Ectopic secretion of corticotropin(ACTH) by nonpituitary tumors accounts for 1015% of ACTH dependent Cushings syndrome (CS). Generally it is difficult to localize the ACTH secreting tumor by conventional imaging methods because these tumors are often small in size. Here we present a case of ectopic ACTH syndrome diagnosed with octreotide scan.
Case: A 26-year-old male patient presented with moon face, purplish striae, supraclavicular fat pads and proximal muscle weakness. In laboratory examination; early morning cortisol: 33 μg/dl (6.219.4), late evening serum cortisol: 30 μg/dl (2.311.9), serum potassium: 2.3 mmol/l (3.55.1), and urinary cortisol excretion: 258 μg/day (060). There was no cortisol supression with low dose or high dose dexamethasone. As plasma ACTH concentration was 92 pg/ml (060) the patient was diagnosed with ACTH-dependent CS. Pituitary MRI revealed no mass. Inferior petrosal sinus sampling(IPSS) was negative with no increase in ACTH after CRH administration. On thorax CT there was a 14 mm nodule in the middle lobe of the right lung. There was no pathology on 18-FDG-PET scan. But 111-In-Octreotide scan depicted the neuroendocrine tumor located in the right lung. In the lobectomy specimen the pathology of the mass was compatible with classic type carsinoid.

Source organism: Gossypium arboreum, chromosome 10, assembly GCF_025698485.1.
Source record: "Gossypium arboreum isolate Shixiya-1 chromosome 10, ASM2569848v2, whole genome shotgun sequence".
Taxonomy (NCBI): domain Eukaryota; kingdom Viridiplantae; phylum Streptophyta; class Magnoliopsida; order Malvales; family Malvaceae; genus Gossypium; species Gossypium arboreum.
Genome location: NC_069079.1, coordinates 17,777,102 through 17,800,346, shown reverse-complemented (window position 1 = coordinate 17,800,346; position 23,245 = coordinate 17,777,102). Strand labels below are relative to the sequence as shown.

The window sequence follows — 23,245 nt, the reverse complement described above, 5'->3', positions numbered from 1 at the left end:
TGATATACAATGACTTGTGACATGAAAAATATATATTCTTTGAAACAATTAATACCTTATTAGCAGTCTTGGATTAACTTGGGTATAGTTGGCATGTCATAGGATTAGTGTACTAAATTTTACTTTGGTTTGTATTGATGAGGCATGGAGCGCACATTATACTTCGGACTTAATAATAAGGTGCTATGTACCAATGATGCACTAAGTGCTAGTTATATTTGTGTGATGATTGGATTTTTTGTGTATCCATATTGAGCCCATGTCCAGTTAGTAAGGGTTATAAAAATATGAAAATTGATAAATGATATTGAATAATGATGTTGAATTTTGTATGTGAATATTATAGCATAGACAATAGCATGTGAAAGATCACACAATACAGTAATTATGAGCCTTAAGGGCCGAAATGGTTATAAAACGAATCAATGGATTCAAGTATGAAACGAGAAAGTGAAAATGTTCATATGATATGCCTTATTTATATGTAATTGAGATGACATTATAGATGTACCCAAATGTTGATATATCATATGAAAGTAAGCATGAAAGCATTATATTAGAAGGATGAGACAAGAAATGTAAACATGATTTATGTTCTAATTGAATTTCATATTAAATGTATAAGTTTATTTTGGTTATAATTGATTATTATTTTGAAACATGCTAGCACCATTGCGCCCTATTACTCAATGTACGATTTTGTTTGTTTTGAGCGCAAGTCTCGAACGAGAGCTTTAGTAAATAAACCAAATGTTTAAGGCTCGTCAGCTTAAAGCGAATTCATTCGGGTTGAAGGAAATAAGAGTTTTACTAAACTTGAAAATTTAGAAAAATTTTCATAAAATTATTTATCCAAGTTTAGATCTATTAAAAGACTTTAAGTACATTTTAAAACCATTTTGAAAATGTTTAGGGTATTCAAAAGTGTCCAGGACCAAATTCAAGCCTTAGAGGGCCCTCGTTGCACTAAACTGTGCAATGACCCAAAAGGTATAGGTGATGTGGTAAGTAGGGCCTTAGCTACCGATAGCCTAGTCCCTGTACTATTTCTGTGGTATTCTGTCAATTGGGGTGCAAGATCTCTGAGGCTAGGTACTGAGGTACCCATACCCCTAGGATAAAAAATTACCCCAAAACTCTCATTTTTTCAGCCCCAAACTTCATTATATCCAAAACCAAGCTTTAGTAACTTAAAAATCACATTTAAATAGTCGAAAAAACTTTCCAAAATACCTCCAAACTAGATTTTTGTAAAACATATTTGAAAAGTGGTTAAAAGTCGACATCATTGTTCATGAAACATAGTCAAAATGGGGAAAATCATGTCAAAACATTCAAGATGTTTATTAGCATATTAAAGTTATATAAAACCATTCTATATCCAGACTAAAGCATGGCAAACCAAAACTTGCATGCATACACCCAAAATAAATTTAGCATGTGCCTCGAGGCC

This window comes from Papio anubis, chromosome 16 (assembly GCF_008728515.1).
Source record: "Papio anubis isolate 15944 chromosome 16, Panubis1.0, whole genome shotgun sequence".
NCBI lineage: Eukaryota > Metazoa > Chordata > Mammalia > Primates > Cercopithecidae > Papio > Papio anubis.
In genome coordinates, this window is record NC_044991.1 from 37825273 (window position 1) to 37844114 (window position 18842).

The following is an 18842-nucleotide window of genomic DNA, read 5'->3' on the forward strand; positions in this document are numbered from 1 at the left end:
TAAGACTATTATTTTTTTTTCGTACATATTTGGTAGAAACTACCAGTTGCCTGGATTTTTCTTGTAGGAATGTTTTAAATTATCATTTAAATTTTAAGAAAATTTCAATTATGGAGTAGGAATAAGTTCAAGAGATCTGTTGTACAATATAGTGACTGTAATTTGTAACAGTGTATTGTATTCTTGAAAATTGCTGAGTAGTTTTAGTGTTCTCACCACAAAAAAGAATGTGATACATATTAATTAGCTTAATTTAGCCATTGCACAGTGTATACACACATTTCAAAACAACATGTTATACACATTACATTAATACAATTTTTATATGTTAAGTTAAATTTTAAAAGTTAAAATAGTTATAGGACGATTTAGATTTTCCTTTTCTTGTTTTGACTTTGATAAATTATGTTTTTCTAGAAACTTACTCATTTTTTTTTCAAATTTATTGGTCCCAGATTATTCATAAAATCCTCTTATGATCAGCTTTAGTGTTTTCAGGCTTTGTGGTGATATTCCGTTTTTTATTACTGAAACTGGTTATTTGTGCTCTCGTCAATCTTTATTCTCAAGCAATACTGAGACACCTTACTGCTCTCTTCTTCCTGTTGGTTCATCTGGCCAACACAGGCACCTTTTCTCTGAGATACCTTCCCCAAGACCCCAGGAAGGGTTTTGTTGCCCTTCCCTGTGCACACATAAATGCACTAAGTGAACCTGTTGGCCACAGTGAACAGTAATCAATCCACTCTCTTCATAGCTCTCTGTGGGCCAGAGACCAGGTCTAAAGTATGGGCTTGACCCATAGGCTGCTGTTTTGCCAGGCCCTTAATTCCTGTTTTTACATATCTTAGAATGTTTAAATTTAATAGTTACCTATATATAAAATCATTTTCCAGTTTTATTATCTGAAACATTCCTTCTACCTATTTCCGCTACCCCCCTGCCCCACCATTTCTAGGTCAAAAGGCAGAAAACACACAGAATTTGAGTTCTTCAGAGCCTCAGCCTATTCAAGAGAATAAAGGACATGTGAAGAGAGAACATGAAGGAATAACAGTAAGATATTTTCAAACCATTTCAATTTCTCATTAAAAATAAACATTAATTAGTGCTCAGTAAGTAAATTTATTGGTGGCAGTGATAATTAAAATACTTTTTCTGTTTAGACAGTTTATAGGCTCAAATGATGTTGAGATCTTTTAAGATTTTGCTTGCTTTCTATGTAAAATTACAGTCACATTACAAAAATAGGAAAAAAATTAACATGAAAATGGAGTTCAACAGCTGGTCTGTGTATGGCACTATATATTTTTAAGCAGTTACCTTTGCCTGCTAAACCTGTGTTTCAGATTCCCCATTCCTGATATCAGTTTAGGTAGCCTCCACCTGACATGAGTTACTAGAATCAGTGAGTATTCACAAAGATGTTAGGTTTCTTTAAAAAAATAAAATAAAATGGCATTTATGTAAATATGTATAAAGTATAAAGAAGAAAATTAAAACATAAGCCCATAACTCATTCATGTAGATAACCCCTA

Conclusion: The last step of approaching to a patient with ACTH dependent CS is to detect the source of ACTH secretion. As most of the ACTH secreting tumors arise from thorax it is important to start evaluation from this anatomic localisation. CT or MRI is the first imaging modality of choice. The sensitivity of CT to detect a small tumor such this is 53% whereas it is 37% in MRI. The sensitivity of octreotide scan in detecting ACTH secreting tumor is approximately 3053%. It is the last but not least choice of non invasive procedure on the way going to surgery as in our case.